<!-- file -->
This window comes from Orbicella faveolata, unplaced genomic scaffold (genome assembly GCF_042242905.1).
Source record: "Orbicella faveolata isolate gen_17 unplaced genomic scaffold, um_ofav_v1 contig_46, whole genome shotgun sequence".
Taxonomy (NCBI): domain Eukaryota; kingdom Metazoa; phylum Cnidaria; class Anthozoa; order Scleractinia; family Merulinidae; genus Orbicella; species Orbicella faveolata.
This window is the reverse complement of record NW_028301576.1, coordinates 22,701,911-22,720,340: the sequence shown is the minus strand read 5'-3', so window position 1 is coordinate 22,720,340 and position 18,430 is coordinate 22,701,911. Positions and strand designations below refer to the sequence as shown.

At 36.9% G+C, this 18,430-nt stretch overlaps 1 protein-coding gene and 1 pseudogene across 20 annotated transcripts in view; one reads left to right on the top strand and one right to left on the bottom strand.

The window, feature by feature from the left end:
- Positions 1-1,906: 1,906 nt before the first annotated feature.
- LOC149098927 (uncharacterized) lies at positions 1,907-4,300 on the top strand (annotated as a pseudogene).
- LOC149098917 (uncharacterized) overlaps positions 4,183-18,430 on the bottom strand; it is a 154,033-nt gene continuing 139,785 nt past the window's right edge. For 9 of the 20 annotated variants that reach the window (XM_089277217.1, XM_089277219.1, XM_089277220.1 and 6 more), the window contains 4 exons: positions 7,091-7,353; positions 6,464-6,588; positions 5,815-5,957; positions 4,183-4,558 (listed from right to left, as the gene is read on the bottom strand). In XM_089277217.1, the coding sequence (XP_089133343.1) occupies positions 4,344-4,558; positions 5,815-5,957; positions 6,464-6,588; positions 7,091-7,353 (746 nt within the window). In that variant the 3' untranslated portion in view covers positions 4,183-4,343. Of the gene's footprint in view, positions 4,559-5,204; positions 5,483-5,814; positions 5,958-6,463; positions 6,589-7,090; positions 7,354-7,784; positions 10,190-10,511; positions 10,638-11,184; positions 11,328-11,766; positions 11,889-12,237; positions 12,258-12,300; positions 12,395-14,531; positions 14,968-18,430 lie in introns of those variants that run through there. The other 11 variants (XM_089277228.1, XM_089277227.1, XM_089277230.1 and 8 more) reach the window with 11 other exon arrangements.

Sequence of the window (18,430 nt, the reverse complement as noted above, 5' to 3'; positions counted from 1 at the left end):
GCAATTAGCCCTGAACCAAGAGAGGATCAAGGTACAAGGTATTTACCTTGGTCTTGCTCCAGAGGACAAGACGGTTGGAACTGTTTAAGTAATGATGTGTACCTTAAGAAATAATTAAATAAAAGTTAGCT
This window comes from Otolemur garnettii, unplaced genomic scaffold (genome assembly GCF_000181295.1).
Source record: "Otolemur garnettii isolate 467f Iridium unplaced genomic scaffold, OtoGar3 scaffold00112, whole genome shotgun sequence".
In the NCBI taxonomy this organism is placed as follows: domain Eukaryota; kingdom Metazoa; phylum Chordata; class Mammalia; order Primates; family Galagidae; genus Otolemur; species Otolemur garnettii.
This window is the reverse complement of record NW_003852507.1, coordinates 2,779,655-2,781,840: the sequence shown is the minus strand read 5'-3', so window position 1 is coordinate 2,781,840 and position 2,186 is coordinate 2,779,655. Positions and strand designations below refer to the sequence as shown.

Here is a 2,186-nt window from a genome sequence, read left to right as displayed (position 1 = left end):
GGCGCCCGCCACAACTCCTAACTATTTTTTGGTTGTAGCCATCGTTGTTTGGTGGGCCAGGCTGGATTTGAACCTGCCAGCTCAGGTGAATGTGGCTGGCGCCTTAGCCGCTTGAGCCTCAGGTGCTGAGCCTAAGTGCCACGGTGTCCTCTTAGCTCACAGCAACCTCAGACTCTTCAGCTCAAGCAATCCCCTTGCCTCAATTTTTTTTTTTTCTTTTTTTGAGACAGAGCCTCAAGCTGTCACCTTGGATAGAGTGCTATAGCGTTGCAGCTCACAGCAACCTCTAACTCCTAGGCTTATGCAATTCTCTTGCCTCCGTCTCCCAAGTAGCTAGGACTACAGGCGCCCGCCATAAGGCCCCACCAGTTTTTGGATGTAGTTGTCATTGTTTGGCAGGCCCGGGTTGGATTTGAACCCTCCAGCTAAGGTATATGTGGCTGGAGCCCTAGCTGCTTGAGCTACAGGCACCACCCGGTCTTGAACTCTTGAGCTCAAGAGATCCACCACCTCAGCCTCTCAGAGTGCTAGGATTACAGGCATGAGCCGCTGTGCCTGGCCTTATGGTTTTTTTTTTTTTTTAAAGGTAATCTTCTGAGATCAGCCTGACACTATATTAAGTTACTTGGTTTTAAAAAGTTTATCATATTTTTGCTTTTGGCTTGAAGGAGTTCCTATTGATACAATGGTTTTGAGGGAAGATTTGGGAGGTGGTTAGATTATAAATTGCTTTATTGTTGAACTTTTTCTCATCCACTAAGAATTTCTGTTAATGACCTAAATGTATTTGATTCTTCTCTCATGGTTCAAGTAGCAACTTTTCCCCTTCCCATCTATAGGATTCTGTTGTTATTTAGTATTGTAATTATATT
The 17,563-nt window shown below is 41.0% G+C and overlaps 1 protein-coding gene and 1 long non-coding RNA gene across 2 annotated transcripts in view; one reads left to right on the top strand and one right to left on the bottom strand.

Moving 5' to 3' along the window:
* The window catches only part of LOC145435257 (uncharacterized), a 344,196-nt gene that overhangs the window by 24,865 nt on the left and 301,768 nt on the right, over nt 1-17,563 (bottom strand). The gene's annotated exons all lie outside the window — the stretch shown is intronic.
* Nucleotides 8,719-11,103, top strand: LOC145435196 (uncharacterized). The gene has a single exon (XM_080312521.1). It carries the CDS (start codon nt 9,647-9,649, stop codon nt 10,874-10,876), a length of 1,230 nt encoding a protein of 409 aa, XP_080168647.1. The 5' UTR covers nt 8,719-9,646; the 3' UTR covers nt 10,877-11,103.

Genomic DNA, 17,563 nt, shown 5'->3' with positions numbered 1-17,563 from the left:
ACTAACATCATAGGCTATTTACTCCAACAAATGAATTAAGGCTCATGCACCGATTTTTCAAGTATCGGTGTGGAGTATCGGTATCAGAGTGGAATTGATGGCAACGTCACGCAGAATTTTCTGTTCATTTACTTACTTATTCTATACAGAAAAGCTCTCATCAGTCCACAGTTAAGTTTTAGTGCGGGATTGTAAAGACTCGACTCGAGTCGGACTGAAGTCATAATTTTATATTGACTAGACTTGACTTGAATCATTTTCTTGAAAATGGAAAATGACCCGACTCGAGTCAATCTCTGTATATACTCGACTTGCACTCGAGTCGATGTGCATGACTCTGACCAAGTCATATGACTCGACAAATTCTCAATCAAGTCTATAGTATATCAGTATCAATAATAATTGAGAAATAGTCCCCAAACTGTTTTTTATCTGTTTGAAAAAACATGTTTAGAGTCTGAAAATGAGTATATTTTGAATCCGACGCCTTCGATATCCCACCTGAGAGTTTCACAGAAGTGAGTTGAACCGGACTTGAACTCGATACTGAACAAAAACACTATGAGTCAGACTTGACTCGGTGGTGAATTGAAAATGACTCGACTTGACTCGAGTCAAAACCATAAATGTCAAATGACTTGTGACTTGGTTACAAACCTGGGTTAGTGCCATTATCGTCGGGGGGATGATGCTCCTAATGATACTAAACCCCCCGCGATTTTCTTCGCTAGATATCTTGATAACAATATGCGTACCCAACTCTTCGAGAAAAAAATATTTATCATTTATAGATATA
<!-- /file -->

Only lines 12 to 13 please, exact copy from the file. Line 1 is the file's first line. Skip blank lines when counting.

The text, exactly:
This window comes from Otolemur garnettii, unplaced genomic scaffold (genome assembly GCF_000181295.1).
Source record: "Otolemur garnettii isolate 467f Iridium unplaced genomic scaffold, OtoGar3 scaffold00112, whole genome shotgun sequence".